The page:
With a reasonable amount of sugar about to circulate through my bloodstream, I assess the situation. Turns out, all of my friends want to go in the water. Considering how I was just barely in the stable zone, I tell them that I can’t go in the water.

And in that moment, I felt like absolute shit.

I hate how diabetes makes me that friend.

The one that holds everyone else up from having a good time. The burden of a friend. The baggage.

The last thing I wanted was to ruin everyone else’s night.

It’s not my fault, but that doesn’t stop me from feeling like it is.

That’s what diabetes does to you.

No matter how many times I said I was sorry, it didn’t feel like it sunk in to anyone.

In that moment, I hated everything. I wanted to go home. I wanted to sink into my mattress and sleep for days.

I was walking around with one of my friends and I could tell she was itching to go into the water. At one point, I turned to look for someone, and when I turned back around, she was walking in the opposite direction, about to get in the water. I wandered around feeling helpless until I found someone else to sit with.

Thankfully, though, the whole night wasn’t like that. Gabby, who I can honestly say, is truly the best friend I have, hung out with me and stayed by my side. She was the only one who got it. I wasn’t being a debby-downer, I just couldn’t go in the water. I didn’t make her night boring either, by just sitting around. We took green screen pictures with other friends, played some arcade games, and found ourselves in the middle of a very heated game of bingo. My card was Gabby’s favorite number. It was freaky. It was so meant to be. In a room of about 20 other heated bingo players from my high school, I won my very first round. G57 and there I was, squealing “Bingo!” The prizes were college t-shirts, and since they didn’t have one from my school, I got Gabby’s school and gave it to her.

What goes around, comes around.

After bingo, it was time for everyone to see a hypnotist. The same hypnotist performed at my college orientation 2 weeks earlier. It was a blast. We were all cracking up the entire time. It was the first time the class of 2012 really felt united to me.

After that, we went into a banquet room and had a dance party before our 3 am breakfast. It was amazing. Pretty much everyone was in sweats because they had all just changed out of their bathing suits. No one cared about how they looked. Clothes were casual, makeup was smudged, hair was messy. Status didn’t matter. We all had just graduated.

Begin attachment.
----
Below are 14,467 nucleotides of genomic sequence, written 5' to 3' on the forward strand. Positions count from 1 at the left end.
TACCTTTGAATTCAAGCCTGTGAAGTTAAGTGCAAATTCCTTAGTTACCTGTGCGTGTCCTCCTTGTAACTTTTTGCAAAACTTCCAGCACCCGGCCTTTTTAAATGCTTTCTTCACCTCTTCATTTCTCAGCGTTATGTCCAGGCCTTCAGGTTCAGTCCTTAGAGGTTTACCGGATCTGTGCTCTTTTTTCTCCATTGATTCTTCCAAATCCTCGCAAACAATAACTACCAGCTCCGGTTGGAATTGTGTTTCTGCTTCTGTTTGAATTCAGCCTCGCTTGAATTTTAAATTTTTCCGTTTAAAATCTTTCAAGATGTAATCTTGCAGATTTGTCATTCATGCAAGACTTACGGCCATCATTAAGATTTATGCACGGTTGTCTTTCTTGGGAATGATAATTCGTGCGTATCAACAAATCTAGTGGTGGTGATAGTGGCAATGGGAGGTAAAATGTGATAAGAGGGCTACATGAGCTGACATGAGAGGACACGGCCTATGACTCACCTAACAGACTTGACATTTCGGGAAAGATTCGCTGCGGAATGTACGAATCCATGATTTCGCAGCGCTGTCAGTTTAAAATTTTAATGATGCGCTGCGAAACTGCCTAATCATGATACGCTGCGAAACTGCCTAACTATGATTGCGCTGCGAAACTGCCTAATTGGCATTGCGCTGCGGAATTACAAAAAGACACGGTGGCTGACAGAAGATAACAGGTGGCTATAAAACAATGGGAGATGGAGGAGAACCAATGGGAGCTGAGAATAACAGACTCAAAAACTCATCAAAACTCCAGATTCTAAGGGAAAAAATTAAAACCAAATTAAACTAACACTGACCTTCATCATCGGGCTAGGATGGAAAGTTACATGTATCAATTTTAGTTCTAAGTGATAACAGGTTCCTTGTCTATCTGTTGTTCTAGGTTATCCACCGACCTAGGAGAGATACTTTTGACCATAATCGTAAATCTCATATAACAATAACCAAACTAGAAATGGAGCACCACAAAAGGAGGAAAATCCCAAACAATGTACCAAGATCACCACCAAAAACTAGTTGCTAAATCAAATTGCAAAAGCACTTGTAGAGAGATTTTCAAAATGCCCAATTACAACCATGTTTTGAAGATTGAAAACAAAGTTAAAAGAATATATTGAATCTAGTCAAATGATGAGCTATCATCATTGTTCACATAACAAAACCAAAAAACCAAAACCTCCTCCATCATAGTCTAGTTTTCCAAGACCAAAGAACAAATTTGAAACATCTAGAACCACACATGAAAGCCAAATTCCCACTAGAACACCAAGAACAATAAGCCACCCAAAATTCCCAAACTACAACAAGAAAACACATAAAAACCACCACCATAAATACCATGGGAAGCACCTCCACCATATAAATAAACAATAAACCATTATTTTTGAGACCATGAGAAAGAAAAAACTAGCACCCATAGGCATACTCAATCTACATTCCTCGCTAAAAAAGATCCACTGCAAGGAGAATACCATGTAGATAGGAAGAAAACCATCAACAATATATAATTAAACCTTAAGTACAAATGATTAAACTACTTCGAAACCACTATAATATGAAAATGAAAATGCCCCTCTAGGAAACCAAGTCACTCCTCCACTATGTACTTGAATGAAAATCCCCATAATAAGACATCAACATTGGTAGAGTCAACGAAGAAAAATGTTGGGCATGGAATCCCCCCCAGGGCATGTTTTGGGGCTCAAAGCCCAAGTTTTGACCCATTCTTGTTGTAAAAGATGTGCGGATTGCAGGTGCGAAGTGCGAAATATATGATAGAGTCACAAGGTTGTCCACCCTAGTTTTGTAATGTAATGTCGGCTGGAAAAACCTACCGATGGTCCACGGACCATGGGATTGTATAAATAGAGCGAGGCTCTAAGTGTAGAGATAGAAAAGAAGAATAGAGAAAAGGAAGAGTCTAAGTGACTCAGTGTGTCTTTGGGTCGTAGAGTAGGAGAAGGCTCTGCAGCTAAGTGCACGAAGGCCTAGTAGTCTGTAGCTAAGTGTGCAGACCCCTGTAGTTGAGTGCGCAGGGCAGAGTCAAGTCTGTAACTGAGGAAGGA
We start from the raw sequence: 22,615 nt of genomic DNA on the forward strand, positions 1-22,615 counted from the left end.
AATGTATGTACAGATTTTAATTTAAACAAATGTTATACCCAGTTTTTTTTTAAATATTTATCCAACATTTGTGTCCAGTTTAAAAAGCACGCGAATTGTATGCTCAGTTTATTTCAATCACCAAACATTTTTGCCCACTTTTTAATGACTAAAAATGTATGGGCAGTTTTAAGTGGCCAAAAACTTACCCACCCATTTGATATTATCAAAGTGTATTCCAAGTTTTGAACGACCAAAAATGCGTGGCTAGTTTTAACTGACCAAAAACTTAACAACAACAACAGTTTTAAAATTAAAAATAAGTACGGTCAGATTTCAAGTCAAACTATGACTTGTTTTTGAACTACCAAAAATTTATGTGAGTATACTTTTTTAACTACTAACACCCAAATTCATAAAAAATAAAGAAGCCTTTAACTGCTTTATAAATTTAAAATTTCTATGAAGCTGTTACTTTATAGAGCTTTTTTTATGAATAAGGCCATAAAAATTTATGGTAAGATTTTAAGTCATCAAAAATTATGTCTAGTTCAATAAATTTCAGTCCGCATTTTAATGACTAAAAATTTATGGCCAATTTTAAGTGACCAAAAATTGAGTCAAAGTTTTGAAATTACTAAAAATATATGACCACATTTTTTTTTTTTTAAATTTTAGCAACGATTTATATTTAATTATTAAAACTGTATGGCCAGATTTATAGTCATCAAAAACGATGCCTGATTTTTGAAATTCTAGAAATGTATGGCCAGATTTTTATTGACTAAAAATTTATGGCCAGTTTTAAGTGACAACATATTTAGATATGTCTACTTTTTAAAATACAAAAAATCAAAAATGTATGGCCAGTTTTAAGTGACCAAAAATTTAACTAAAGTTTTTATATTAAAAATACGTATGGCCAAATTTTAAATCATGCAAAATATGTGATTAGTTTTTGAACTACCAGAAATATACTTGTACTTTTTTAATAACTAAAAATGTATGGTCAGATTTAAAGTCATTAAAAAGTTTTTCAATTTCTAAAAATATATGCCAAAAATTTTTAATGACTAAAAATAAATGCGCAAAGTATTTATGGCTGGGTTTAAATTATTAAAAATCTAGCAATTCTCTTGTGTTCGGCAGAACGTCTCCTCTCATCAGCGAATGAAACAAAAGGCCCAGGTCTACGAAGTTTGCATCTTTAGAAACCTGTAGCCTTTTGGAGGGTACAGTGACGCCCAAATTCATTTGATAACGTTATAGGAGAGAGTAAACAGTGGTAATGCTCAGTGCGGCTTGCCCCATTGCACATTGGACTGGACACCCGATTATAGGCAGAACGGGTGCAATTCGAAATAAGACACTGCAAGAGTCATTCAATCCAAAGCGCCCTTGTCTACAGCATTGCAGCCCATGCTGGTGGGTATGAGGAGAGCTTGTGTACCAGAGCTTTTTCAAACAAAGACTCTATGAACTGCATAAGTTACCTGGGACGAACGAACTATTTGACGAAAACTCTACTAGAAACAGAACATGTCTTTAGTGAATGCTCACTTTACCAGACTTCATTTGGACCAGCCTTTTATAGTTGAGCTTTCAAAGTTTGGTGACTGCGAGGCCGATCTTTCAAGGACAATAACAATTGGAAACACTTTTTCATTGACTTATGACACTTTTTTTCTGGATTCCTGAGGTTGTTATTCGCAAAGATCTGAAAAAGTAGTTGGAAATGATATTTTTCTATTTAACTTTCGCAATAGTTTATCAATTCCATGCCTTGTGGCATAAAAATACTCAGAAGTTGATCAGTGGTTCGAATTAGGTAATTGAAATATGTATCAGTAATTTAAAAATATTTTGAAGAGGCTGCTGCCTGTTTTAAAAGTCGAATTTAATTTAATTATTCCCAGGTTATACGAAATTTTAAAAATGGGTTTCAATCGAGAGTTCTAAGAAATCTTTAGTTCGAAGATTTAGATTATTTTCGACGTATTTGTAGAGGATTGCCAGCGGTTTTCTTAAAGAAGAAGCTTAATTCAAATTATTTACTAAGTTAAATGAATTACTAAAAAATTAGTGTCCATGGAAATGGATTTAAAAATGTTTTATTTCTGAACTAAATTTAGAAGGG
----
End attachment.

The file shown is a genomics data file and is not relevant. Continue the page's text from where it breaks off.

During breakfast, there was a raffle. We all got 2 tickets, one for small prizes and one for the big prizes at the end. They called out more than half of the blue tickets to get gift cards from local businesses around our town. As much as I didn’t expect to win anything, I was hoping to. Almost everyone at my table got their tickets called, myself included. I won a $20 Dairy Queen gift card.

We knew the big prize would be a tv, but it turned out, there were actually about 6 tvs. We all held our breath, hoping to hear our numbers. After a couple tvs were giving out I began to lose hope. Then, “420……0……..9……..0.” WAIT THAT’S ME. IS IT REALLY? YES IT IS.

The DJ’s rule was that you had to dance when receiving your prize, which I of course did. I won a 19″ HD LCD Sansui flat screen.

I don’t even think it’s necessary to describe how I felt in words.

Overall, project graduation went from one of the worst nights of my life to one of the best.

Although diabetes got in the way, great friends helped me through it.

What goes around, comes around.


Hiatus: A Summary

12 06 2012

Some of you may have noticed that I took an unexpected hiatus over the past 2 1/2 weeks. I am a graduating senior, so there were many important things I have had to take care of in the past few weeks. Unfortunately, my blog was left on the back burner. I am sorry for this and I truly hope I haven’t lost any readers because of this.

The past few weeks consisted of: my cousin’s Sweet 16, Memorial Day, the Senior Breakfast, the Halo Awards for CT Theatre, Senior Prom, my college orientation, the Connecticut High School Musical Theatre Awards, final projects, the theatre showcase, the theatre banquet, etc.

Whew. Now that I think about it, I have done a lot. I haven’t really had any time to breathe, let alone blog.

I’ll summarize all the diabetes-related snippets in this post.